And to tie into TSP, I ran into Heavy G (299 Days author) while I was there.

I'm up to my neck in hobbies, but I can see the appeal of really diving deep into precision rifle shooting.

Offline archer

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Re: Rifle Skills
« Reply #36 on: June 20, 2018, 12:21:18 PM »
Excellent.

Last weekend I did nearly the opposite kind of shooting.  Took a combative carbine (AR15) class lead by local cops.  I was the only student without a drop leg pistol holster.  I shot over 500 rounds of .223.  It was tiring, as we repeatedly changed positions, dominant hands, failure scenarios etc.the first shooting we did was to zero from the bench at 25 yards.  I was 2 inches low (expected for a 100 yard zero) but had an .25" group.  Big deal, 25 yards from a rest!?  Well that was the best in the class aparently.  I later learned for effective "fighting" I cannot take such careful aim, but instead need to be fast and close enough.

And to tie into TSP, I ran into Heavy G (299 Days author) while I was there.

what company was this done thru?
I'm up to my neck in hobbies, but I can see the appeal of really diving deep into precision rifle shooting.

sounds like a fun class, almost wish i had an AR so I could take the class.
I'm glad HeavyG was there, I was wondering if he 'disappeared'.

Offline David in MN

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Re: Rifle Skills
« Reply #37 on: June 20, 2018, 03:58:21 PM »
Excellent.

Last weekend I did nearly the opposite kind of shooting.  Took a combative carbine (AR15) class lead by local cops.  I was the only student without a drop leg pistol holster.  I shot over 500 rounds of .223.  It was tiring, as we repeatedly changed positions, dominant hands, failure scenarios etc.the first shooting we did was to zero from the bench at 25 yards.  I was 2 inches low (expected for a 100 yard zero) but had an .25" group.  Big deal, 25 yards from a rest!?  Well that was the best in the class aparently.  I later learned for effective "fighting" I cannot take such careful aim, but instead need to be fast and close enough.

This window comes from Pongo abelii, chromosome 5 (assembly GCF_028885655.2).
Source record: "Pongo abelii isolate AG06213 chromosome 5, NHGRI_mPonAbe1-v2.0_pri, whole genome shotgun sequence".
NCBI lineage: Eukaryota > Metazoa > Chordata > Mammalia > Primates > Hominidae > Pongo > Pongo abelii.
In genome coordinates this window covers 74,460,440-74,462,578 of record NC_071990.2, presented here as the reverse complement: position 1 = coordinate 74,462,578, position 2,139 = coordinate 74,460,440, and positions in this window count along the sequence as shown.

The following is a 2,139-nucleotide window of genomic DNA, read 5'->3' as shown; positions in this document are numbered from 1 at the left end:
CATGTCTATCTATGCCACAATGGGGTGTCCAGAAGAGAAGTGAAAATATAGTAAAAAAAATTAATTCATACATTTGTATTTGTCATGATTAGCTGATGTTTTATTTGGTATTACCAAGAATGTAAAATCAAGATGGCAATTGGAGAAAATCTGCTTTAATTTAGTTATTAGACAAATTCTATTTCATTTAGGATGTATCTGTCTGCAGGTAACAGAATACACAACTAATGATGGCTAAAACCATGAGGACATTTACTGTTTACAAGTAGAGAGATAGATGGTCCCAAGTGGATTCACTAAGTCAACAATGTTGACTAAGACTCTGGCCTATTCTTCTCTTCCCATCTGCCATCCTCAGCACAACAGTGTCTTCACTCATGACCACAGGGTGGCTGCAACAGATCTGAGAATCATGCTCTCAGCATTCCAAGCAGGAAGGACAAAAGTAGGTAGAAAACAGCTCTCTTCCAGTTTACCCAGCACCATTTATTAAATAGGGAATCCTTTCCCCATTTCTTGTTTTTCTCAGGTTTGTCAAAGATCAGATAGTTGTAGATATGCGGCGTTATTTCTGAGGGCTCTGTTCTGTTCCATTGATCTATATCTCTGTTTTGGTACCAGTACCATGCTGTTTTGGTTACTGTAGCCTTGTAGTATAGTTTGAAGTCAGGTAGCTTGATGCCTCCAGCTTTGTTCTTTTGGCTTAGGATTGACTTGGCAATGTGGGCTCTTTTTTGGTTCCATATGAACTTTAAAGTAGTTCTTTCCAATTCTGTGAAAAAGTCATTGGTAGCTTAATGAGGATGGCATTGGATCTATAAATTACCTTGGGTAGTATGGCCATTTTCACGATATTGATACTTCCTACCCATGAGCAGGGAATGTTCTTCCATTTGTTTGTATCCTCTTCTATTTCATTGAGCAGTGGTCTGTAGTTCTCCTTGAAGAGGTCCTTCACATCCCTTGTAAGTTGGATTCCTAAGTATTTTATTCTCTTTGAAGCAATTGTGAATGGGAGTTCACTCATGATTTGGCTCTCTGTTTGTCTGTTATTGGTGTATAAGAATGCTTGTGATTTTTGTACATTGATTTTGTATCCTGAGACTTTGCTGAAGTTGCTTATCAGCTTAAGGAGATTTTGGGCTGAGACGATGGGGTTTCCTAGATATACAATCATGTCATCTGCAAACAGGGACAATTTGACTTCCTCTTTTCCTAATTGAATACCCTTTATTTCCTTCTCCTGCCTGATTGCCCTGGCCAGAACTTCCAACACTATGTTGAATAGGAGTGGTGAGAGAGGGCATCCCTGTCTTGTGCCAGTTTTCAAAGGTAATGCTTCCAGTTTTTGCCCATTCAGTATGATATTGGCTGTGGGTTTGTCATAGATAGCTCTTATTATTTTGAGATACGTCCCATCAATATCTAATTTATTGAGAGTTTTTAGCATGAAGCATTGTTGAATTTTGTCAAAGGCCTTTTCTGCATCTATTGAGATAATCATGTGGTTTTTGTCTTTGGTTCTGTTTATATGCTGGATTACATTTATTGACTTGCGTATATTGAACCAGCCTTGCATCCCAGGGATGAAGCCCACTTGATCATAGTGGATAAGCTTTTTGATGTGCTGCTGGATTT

And to tie into TSP, I ran into Heavy G (299 Days author) while I was there.

I'm up to my neck in hobbies, but I can see the appeal of really diving deep into precision rifle shooting.

I've done a couple AR classes and one tactical shotgun course. Yeah, those guys throw serious lead. It takes a certain mindset to think that you are "laying fire" on a target and using the weapon like a WWI machine gunner. In particular I got to watch a Chicago PD display of why the shotgun IS the dominant weapon. While watching 3 guys weave in and out of each other they used nonverbal cues like pointing upward to reload and I swear I have never seen a more intimidating use of firepower - in a good way. It was the early 90s and these guys were all Korea/Vietnam vets and they were intent on showing that a well heeled unit didn't need an MP5 (it was the 90s) but could be dominant with the humble shotgun. I feel the same way about the AR. As a marine trainer taugh me when I installed the red dot, "put red on bad and depress trigger. If bad is still bad depress again."